The P90 is a popular choice for many guitars because of the punchy tone it delivers. It’s a snappier alternative to the humbucker.
The P90 was introduced by Gibson shortly after the end of World War II and quickly became its standard choice pick-up, remaining in favour until the humbucker was produced in 1957. The single coil design means that it’s vulnerable to mains hum, something which the dual coils in the humbucker eliminate.
Despite the apparent advantages of the humbucker, however, this single coil pick-up refused to die. When Gibson introduced legacy model Les Pauls in the Sixties and Seventies, they had P90s, and a very different sound to their humbucker-clad cousins.
The P90 has a distinctive bright, punchy tone, that’s distinct from warmer, muddier tone of the humbucker, but also, from Fender’s single coil pick-ups. Fender pick-ups produce a snappier tone with more twang, and have 2,000 fewer coils than a P90. The punchy tone made it popular with punk bands. New York Dolls’ Johnny Thunders, Mick Jones of the Clash, and the Sex Pistols’ Steve Jones all played Les Pauls with P90s.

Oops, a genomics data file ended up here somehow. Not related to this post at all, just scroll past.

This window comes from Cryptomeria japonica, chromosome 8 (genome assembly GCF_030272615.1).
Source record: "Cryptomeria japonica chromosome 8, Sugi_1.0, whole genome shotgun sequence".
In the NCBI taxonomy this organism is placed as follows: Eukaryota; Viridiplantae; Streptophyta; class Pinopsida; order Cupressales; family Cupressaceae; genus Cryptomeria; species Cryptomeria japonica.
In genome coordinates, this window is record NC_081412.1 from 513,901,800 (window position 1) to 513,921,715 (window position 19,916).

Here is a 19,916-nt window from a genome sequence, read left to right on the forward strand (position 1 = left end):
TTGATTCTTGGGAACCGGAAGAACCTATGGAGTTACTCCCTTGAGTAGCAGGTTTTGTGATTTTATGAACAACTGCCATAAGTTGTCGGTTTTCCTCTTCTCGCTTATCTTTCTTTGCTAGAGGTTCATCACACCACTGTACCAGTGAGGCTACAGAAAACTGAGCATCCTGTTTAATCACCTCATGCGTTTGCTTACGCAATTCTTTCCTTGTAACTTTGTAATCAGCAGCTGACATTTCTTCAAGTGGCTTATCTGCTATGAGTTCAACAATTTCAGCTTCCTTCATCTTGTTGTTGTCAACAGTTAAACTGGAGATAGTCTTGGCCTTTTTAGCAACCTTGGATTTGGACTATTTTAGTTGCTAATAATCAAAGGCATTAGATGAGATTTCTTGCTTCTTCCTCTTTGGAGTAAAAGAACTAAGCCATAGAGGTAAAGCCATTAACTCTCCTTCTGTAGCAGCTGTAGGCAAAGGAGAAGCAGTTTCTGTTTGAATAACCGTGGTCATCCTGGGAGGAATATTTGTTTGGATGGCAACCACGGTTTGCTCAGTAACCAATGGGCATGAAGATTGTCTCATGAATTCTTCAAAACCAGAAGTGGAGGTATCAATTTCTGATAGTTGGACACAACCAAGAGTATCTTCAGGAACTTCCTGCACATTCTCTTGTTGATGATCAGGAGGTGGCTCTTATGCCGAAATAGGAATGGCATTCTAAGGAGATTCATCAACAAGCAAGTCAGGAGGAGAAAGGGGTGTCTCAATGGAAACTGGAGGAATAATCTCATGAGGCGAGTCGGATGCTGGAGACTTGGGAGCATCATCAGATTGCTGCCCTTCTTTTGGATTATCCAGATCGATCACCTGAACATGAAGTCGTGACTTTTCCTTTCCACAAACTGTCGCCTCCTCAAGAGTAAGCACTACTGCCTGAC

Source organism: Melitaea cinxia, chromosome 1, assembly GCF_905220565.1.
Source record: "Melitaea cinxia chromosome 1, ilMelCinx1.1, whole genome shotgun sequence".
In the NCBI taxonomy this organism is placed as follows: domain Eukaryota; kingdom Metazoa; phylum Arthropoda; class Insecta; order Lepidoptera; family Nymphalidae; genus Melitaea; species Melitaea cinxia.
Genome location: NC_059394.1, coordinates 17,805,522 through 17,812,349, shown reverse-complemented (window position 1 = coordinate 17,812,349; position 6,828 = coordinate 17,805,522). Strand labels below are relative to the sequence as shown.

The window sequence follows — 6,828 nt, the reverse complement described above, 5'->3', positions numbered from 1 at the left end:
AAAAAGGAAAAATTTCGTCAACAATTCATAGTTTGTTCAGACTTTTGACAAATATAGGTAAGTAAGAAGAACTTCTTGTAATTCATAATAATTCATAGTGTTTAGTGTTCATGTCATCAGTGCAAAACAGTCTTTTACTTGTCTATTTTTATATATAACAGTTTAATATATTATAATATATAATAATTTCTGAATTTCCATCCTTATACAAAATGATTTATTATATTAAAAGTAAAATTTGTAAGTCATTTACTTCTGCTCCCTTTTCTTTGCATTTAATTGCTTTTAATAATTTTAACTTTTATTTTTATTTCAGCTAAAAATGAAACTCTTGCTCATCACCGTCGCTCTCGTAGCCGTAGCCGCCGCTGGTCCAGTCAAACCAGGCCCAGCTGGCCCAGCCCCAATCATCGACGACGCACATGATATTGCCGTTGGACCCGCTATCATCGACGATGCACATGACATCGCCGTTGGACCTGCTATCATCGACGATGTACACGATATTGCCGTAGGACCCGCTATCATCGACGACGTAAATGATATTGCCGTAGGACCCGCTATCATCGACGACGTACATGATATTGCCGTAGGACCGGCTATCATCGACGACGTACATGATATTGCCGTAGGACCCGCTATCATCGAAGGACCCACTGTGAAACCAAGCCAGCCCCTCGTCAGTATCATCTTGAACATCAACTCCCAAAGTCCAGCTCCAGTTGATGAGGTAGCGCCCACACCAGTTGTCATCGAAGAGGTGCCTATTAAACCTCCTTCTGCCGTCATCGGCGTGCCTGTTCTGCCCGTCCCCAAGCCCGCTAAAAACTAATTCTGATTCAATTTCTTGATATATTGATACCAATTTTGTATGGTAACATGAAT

The P90 comes in three varieties; the soapbar – named because of its shape; the dog ear - because of the triangular flaps either side of it; and a humbucker format, designed to fit in the routing holes on a humbucker-equipped guitar.
There are also dual-coil versions, where the coils are mounted either one on top of the other, or side by side, designed to eliminate the hum associated with single coil pick-ups. In the above and below configuration, the bottom pick-up collects very few vibrations from the strings, but the phasing of the signal means that the hum is cancelled. The side-by-side configurations works like a humbucker, and sounds very much like it too.
In addition to Gibson’s Les Paul and SG guitars, this popular little pick-up has also been used in Epiphone’s Casino and Riviera, and Ernie Ball’s Axis series.You can find more demos of the P90 on You Tube here.
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